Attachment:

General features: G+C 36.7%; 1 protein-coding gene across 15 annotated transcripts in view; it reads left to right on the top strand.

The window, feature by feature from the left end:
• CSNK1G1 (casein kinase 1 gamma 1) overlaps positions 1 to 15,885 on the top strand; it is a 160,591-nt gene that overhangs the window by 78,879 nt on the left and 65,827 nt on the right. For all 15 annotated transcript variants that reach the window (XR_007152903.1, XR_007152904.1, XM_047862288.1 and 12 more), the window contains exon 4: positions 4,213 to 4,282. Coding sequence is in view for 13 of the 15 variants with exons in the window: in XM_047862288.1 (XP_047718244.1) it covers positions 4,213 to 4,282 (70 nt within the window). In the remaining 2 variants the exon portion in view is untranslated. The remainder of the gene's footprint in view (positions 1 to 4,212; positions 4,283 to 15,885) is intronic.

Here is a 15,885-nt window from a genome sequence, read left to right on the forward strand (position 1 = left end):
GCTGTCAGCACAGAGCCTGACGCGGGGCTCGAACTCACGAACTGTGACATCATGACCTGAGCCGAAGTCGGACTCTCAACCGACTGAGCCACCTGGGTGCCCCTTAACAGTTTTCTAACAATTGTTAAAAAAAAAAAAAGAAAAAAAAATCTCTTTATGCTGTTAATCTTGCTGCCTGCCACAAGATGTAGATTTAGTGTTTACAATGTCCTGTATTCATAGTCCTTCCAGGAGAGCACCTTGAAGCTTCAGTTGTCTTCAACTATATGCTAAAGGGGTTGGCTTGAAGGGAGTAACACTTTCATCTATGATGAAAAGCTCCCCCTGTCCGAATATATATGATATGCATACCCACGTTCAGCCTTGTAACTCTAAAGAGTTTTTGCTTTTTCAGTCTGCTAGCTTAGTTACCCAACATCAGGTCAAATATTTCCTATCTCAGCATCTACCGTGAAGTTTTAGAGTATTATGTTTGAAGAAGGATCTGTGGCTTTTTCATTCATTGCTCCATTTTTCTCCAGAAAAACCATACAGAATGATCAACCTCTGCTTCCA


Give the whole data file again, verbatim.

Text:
General features: G+C 36.7%; 1 protein-coding gene across 15 annotated transcripts in view; it reads left to right on the top strand.

The window, feature by feature from the left end:
• CSNK1G1 (casein kinase 1 gamma 1) overlaps positions 1 to 15,885 on the top strand; it is a 160,591-nt gene that overhangs the window by 78,879 nt on the left and 65,827 nt on the right. For all 15 annotated transcript variants that reach the window (XR_007152903.1, XR_007152904.1, XM_047862288.1 and 12 more), the window contains exon 4: positions 4,213 to 4,282. Coding sequence is in view for 13 of the 15 variants with exons in the window: in XM_047862288.1 (XP_047718244.1) it covers positions 4,213 to 4,282 (70 nt within the window). In the remaining 2 variants the exon portion in view is untranslated. The remainder of the gene's footprint in view (positions 1 to 4,212; positions 4,283 to 15,885) is intronic.

Here is a 15,885-nt window from a genome sequence, read left to right on the forward strand (position 1 = left end):
GCTGTCAGCACAGAGCCTGACGCGGGGCTCGAACTCACGAACTGTGACATCATGACCTGAGCCGAAGTCGGACTCTCAACCGACTGAGCCACCTGGGTGCCCCTTAACAGTTTTCTAACAATTGTTAAAAAAAAAAAAAGAAAAAAAAATCTCTTTATGCTGTTAATCTTGCTGCCTGCCACAAGATGTAGATTTAGTGTTTACAATGTCCTGTATTCATAGTCCTTCCAGGAGAGCACCTTGAAGCTTCAGTTGTCTTCAACTATATGCTAAAGGGGTTGGCTTGAAGGGAGTAACACTTTCATCTATGATGAAAAGCTCCCCCTGTCCGAATATATATGATATGCATACCCACGTTCAGCCTTGTAACTCTAAAGAGTTTTTGCTTTTTCAGTCTGCTAGCTTAGTTACCCAACATCAGGTCAAATATTTCCTATCTCAGCATCTACCGTGAAGTTTTAGAGTATTATGTTTGAAGAAGGATCTGTGGCTTTTTCATTCATTGCTCCATTTTTCTCCAGAAAAACCATACAGAATGATCAACCTCTGCTTCCA